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What is a qubit? Just as a classical bit has a state – either 0 or 1 – a qubit also has a state.
Two possible states for a qubit are the states |0> and |1>, which as you might guess correspond to the states 0 and 1 for a classical bit. Notation like ‘|>’ is called the Dirac notation, and it’s the standard notation for states in quantum mechanics.

The difference between bits and qubits is that a qubit can be in a state other than |0> or|1>.
It is also possible to form linear combinations of states, often called superpositions: |ψ> = α|0> + β|1> with the numbers α and β being  complex numbers.
Put another way, the state of a qubit is a vector in a two-dimensional complex vector space. The special states |0> and |1> are known as computational basis states, and form an orthonormal basis for this vector space.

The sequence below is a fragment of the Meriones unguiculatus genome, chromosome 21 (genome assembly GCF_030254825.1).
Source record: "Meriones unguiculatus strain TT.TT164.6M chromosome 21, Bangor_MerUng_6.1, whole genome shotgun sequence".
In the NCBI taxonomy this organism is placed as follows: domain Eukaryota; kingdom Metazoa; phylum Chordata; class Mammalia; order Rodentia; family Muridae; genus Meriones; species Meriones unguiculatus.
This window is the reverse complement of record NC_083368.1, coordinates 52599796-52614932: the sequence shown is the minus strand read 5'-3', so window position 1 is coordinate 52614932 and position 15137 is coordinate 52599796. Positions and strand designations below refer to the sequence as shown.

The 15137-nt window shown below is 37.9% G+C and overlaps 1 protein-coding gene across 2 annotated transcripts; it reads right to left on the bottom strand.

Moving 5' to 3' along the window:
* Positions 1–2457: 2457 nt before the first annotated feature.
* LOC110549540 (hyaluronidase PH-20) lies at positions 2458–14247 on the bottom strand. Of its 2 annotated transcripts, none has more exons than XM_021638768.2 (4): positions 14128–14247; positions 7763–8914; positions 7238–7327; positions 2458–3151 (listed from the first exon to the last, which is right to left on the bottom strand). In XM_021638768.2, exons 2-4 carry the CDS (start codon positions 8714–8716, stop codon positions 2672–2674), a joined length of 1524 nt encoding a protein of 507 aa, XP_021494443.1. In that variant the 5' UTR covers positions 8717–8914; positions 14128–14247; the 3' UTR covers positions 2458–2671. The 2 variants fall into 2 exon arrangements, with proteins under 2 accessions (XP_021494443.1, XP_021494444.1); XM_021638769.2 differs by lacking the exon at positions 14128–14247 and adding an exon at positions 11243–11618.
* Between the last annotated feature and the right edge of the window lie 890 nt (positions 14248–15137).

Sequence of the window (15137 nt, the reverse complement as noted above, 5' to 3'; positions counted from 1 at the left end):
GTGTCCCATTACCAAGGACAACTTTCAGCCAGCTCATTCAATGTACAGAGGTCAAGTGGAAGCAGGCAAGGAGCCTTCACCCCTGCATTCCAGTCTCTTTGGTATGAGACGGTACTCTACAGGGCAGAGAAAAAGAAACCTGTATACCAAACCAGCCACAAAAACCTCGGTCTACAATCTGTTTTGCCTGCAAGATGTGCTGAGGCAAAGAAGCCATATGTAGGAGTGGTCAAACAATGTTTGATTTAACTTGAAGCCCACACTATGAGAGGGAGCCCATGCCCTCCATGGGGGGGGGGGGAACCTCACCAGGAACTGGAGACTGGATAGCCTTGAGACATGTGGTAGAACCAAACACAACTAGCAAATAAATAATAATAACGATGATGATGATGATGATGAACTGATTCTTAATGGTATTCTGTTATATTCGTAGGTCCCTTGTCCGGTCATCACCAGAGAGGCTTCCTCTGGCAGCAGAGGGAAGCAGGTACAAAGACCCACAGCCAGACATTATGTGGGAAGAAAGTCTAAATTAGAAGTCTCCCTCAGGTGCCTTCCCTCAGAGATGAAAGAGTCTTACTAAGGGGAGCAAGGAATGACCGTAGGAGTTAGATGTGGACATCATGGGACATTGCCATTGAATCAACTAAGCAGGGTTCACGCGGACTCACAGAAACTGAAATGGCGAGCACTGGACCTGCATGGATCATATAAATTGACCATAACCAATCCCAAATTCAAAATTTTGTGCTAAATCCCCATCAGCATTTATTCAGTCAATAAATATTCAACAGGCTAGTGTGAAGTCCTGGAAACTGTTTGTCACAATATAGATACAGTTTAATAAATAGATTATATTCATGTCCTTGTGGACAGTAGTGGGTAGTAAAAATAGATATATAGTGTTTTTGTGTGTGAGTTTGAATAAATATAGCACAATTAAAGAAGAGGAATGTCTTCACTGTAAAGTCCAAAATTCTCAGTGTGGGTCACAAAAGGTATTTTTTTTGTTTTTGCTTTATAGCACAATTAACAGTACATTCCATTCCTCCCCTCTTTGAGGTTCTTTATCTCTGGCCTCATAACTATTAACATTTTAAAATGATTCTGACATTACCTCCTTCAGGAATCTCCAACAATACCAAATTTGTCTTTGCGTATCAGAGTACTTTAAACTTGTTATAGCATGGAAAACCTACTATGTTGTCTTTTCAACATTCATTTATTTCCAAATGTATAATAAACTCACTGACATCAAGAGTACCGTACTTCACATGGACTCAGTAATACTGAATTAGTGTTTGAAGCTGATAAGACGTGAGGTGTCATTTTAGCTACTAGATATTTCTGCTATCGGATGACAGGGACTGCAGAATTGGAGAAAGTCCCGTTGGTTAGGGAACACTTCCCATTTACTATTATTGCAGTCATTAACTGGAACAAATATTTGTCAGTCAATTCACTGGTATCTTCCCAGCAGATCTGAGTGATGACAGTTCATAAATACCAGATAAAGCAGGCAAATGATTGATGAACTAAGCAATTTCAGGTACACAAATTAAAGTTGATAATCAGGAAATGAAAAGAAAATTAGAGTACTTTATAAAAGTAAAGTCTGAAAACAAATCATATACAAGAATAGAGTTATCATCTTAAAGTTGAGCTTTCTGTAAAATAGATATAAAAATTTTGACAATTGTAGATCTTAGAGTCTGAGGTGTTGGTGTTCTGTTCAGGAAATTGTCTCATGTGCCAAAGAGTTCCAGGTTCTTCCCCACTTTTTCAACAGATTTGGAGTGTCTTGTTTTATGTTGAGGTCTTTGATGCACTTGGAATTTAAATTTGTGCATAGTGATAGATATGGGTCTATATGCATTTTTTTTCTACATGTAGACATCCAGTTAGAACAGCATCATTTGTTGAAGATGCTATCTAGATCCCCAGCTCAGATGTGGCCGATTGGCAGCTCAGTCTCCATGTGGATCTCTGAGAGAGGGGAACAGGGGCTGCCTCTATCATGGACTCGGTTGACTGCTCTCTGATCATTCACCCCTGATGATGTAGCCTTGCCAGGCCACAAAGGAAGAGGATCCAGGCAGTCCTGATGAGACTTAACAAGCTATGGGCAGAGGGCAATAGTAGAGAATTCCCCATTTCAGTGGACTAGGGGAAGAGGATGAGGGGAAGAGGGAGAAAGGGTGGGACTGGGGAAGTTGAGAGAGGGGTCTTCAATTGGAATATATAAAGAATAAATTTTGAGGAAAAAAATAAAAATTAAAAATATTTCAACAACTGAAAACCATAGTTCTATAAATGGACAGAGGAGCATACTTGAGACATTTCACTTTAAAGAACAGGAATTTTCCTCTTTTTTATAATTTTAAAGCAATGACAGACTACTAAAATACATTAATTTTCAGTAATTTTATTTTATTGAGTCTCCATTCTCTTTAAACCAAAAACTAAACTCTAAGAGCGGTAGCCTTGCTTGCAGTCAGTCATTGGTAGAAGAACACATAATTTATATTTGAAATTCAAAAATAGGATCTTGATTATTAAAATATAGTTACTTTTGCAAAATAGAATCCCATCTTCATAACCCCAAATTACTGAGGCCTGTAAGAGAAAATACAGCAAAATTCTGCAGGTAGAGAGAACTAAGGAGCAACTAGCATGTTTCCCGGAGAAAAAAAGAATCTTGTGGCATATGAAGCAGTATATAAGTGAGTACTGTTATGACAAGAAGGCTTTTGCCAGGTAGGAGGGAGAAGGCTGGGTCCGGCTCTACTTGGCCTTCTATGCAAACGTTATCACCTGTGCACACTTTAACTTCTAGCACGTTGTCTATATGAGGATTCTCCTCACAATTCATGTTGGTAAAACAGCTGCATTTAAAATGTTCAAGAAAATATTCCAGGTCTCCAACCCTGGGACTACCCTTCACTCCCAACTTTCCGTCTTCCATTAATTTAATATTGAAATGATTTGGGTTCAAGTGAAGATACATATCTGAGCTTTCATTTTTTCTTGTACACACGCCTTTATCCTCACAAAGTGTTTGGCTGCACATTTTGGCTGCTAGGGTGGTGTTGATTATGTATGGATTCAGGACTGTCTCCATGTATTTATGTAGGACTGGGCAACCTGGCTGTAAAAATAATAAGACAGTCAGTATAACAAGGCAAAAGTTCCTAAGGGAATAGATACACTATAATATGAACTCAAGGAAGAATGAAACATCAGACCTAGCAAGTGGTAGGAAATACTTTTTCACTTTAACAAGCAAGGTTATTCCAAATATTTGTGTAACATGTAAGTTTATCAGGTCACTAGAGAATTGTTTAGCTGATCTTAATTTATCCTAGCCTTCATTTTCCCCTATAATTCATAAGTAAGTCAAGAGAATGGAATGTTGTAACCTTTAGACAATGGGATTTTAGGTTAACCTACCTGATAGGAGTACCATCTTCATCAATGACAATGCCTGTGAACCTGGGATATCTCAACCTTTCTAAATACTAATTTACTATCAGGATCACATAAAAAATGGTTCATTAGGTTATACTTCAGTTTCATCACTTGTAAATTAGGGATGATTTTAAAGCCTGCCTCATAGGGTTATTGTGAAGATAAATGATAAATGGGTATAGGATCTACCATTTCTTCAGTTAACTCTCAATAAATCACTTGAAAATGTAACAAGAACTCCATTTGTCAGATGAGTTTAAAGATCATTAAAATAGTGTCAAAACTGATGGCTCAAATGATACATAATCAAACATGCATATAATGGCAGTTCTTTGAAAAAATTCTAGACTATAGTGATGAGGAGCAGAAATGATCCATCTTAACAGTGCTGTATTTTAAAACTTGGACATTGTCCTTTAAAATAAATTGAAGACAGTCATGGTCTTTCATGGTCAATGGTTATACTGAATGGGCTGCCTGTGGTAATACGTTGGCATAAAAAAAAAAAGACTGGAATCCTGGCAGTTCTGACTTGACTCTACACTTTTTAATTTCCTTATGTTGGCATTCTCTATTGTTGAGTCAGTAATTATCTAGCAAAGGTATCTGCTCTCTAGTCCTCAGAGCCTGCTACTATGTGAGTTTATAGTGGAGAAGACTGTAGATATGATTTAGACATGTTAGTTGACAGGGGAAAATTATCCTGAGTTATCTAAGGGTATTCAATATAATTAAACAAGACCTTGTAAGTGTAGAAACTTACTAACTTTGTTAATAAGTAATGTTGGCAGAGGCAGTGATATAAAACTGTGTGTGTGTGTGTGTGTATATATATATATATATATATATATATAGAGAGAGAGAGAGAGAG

Another difference is that the value of the bit can be determined at any time: computers do this all the time when they retrieve the contents of their memory, to check whether it is in state 0 or 1. On the contrary, we cannot examine a qubit to determine its quantum state, that is, the values of α and β. Instead, quantum mechanics tells us that we can only acquire much more restricted information about the quantum state. When we measure a qubit we get either the result 0, with probability|α|2, or the result 1, with probability|β|2, with |α|2 +|β|2 = 1, since the probabilities must sum to one.